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Marion Renate Rodewald v. Mrs Elizabeth Taylor [2011] CSOH 5


In this action, the pursuer sought payment by the defender for certain sums averred to have been paid by tenants of a property known as “Corshellach”, which were paid to the defender and retained by her. The basis upon which the rental payments were sought by the pursuer was that the defender had in terms of a contract been acting at the relevant time as agent for the pursuer in relation to the letting of Corshellach. It was accordingly alleged that she had received said rental payments in a fiduciary capacity. The pursuer argued that in these circumstances, the defender was not entitled to retain the sums, but had to remit them to the pursuer.
In the defender's motion for dismissal of the action, counsel for the defenders argued that not all parties were correctly called to the action, with the defender's partner not being a party to the action, but featuring extensively in the averments. It was moreover submitted that the pursuer's averments were lacking in specification. In particular, it was submitted that the averments failed to specify the contract that allegedly formed the basis of the action and exactly who the parties might be to any agreement. It was argued that this caused material prejudice to the defender's ability to respond to the pursuer's case.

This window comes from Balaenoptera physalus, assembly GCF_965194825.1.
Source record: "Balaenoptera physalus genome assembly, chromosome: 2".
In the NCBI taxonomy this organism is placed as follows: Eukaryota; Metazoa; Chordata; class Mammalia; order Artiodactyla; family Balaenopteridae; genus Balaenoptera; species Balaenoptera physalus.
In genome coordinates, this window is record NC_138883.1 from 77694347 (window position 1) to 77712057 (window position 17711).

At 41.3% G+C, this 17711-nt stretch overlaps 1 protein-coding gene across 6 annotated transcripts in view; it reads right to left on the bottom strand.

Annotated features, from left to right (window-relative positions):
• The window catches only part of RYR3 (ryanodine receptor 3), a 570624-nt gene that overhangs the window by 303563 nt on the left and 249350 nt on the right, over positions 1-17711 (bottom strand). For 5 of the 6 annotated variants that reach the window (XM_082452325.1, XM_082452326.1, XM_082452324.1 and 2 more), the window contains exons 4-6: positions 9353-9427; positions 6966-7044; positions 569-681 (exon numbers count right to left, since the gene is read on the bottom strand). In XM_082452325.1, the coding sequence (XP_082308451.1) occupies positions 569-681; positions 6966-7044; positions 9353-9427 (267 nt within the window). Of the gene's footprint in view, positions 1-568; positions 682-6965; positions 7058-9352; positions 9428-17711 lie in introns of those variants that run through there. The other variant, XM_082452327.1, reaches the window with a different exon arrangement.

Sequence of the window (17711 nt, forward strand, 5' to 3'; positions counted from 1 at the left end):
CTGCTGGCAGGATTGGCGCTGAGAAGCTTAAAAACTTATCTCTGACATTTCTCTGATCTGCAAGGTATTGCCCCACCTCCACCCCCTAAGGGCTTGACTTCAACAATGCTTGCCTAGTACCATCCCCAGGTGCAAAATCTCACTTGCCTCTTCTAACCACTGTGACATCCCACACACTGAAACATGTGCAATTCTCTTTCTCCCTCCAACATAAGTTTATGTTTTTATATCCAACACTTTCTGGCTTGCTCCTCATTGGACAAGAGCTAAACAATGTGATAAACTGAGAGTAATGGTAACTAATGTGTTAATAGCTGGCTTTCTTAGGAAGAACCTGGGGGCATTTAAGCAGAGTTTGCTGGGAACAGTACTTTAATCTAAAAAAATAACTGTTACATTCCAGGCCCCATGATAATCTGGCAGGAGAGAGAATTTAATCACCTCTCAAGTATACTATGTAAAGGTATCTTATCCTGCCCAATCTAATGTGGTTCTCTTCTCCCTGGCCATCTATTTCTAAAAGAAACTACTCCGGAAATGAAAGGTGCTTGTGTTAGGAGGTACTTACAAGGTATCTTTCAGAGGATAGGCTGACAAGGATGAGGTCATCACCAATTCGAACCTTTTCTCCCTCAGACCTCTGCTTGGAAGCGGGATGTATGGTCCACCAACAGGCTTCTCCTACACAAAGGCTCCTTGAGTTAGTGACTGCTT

Having heard submissions, the Lord Ordinary sustained the defender's motion. Noting that in order to give a defender fair notice of a case made against them based on a contractual agreement, averments would require to specify (a) who were the parties to the alleged contract; (b) where the contract was entered into; (c) when the contract was entered into; (d) the terms of the contract; and (e) the form of the contract. The Lord Ordinary found that this had not been done in this case, and that the pursuer's averments failed to specify the foundation of her case. It was moreover unspecified how the defender came to be in the position of agent for the pursuer, and the basis for any agreement there under. Describing the averments as “mystifying”, the Lord Ordinary concluded that the pursuer's case was wholly lacking in specification as regards the material issues and that were the matter to continue, the defender would be materially prejudiced by this. The Lord Ordinary dismissed the action.